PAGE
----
After filling an entire bag and a dumped plastic crate of this trash, it quickly became evident that there was more trash here than we could handle for the time being. As resources permit, we will further address this dumping site. Also the task began to lose its charm, and was no longer as fun as picking up scattered trash in the woods.
After removing the trash and invasives, the area was starting to take shape. It is starting to look like a woods should look. The Tulip Poplars (Liriodendron tulipifera) create a decent canopy. Below that are some mid-sized Sweet Gum trees (Liquidamber srtyraciflua), and a few oaks and Beeches approaching twenty feet tall. Also, some decent Black Cherry(Prunus serotina), and Flowering Dogwood (Cornus florida) and Hickory. We uncovered and liberated a decent shrub layer of Spicebush (Host to the larvae of the Spicebush Swallowtail butterfly (Papilio troilus)) as well as a yet un-identified shrub dogwood. It will be fun to see what herbaceous perennials will grow at the site. We have never been able to access this area when they grow because of the thorny thickets. Just to the north of the site, there is Bloodroot (Sanguinaria canadensis).
It is really fun to explore a new area and see what trees are growing there, and make an assessment of the conditions.
The green canes above the trash is none other than Rosa multiflora. We plan on addressing this site in time. We will first cut the canes, working from the outside of the site inwards. After the canes are cut down, we will use a mattock to assist in pulling out the roots. We will also be able to pick up the trash. When we are done restoring the site, we just sit back and relax, while we watch a symphony of native plants grow on their own. There will be Tulip Poplars and Sassafrass popping up, which is great because these are fast growing, pioneer trees, and are perfect for forest canopy restoration, something needed in an at-risk forest such as this. Spicebush will begin to grow as well as a laundry list of native herbaceous plants. My bet is on Jack-in-the Pulpit (Ariseama triphyllum), a magnificent forest floor specimen, Mayapple (Podophyllum peltatum)an umbrella like and distinctive plant with a graceful waxy flower, Bloodroot (Sanguinaria canadensis) a stunning early spring flower (see ‘about the Sanguine Root’) that has attained a cult-like status, and wild geranium (Geranium maculatum).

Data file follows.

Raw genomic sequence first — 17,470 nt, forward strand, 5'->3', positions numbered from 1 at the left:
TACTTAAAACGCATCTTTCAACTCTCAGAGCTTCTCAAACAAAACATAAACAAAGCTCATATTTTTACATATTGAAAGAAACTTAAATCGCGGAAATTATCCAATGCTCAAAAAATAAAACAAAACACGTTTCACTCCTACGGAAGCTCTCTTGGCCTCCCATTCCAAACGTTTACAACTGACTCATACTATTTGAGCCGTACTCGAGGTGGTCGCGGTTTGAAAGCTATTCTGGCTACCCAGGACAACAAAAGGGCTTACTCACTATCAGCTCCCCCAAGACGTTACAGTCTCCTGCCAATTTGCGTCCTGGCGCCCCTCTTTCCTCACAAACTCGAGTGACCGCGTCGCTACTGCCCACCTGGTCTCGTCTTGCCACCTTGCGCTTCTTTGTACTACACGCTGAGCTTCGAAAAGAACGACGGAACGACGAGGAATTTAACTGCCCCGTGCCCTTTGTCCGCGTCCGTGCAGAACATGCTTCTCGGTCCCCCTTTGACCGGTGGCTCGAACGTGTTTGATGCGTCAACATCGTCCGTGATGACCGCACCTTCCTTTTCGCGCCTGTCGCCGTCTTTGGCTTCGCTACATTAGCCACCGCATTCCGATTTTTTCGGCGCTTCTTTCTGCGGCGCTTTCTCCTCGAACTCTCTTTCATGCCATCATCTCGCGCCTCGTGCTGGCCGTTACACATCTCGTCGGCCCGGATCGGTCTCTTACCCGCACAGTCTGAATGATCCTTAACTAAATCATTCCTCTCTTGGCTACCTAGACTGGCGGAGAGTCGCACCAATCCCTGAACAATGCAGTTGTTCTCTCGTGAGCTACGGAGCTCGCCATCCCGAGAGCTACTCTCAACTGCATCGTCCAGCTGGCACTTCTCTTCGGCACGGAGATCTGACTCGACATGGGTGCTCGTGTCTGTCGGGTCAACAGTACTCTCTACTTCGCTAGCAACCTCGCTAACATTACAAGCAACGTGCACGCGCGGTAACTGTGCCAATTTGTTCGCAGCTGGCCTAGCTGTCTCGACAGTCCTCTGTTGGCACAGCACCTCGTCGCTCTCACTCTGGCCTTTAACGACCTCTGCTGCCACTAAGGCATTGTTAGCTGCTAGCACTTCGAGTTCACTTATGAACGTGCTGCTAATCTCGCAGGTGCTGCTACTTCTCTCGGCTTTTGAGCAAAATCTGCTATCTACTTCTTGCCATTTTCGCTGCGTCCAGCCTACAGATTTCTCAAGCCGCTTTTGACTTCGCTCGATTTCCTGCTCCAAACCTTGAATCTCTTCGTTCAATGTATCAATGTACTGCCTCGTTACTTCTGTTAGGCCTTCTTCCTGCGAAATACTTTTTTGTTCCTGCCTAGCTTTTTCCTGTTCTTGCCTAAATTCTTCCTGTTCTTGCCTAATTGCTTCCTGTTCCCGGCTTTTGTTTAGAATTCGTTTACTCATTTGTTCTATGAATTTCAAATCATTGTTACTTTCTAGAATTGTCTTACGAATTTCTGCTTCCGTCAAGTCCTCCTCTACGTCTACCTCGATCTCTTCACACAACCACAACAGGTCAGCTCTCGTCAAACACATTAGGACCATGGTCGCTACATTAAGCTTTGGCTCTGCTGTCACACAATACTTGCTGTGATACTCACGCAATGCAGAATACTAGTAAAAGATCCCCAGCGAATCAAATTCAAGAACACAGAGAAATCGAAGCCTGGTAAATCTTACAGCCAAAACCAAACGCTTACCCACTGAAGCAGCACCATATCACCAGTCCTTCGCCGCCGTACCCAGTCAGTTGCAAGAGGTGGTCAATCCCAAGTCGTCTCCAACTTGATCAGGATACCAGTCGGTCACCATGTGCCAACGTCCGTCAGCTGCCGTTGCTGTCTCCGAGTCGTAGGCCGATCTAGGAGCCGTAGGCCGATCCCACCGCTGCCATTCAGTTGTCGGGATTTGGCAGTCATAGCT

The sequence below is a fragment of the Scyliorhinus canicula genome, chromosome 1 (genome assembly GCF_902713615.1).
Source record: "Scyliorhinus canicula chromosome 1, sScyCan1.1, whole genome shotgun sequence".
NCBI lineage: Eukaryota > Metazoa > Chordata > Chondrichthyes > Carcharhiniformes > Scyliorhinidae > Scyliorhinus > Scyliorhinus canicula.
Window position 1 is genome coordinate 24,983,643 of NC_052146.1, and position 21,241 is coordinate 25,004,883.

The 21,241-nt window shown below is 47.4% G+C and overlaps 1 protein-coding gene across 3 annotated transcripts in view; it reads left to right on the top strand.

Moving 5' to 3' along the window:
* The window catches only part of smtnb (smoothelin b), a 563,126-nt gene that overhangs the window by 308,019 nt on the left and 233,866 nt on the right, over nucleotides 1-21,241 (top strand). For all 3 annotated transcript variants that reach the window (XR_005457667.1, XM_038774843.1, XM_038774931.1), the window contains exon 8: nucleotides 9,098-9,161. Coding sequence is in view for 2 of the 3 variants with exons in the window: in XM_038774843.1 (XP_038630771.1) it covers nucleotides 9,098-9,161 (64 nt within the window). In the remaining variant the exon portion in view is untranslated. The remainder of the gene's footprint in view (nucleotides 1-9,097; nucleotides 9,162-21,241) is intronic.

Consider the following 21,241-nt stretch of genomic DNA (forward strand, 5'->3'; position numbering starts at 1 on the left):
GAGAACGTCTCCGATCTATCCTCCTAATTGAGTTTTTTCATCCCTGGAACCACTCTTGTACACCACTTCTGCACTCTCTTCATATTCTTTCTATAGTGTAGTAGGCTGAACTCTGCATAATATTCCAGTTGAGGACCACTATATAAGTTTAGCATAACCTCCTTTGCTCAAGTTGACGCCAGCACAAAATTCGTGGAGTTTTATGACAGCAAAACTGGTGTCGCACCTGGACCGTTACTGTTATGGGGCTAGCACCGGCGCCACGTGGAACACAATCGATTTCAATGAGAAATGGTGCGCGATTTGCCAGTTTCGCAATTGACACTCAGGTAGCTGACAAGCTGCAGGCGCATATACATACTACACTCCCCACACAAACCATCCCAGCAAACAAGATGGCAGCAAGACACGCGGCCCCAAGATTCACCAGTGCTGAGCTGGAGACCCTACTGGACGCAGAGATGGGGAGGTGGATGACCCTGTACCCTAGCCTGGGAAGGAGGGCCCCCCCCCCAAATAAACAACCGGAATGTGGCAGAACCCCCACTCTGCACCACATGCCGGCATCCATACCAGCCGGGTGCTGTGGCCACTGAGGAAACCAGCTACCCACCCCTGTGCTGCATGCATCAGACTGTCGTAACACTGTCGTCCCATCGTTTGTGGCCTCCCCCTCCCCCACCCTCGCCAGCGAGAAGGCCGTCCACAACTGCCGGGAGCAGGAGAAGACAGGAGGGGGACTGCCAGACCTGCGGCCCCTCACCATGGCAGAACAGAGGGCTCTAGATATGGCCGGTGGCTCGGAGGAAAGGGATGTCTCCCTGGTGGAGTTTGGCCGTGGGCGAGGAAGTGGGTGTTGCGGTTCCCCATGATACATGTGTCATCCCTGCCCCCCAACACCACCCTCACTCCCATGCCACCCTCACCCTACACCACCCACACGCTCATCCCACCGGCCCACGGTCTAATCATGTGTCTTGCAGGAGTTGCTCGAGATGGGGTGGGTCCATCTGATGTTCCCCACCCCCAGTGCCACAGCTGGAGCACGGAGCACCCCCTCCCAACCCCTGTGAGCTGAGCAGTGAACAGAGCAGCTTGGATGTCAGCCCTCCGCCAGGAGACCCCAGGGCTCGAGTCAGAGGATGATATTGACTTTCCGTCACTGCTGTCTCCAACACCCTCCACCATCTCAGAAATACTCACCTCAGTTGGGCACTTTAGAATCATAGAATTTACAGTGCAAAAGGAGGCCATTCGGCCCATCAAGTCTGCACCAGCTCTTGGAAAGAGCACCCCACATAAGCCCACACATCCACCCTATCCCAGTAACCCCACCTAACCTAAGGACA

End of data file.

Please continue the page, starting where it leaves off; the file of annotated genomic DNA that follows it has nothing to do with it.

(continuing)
These plants will just grow on the site. Step one: Remove the invasives. Step two: Watch the native plants grow. Step 3: Monitor the site for invasive plants and remove as they come.
The follow-through step is important. A restoration site needs stewardship. Even a few minutes time, at the right time of the year can make a huge difference in the long-term outcome of a restoration project.
For example: When the month of May decides to grace us with its presence, we will be faced with a Garlic Mustard (Alliaria petiolata) infestation at numerous sites undergoing restoration. This invasive exotic from Europe is a big mess in Morris Park. It will be the subject of much discussion in the coming months. For now, we know its coming and we know we will have to return to every site we have worked on in the past year and pull it up. It doesnt take long at all to pull it up at any given site, and when we do we can be sure that it will not reseed itself that year. This invasive depends on reseeding itself to survive. Knowing this will help our eradication strategy. The native plants need some help in getting established in a previously disturbed site. Mainly just by removing the invasives. This process is not gardening, where we decide what goes where, but instead we decide what does not belong and what does. Where what does belong is not up to us to decide. This is an exciting part of environmental restoration. What will grow, and where?
If we can be of some assistance in minimizing the negative effects of the human impacts on the forest, we are there. Watching the forest operating on its own, without the burden of exotic invasives is very interesting. Urban environmental restoration is a fun and engaging enterprise.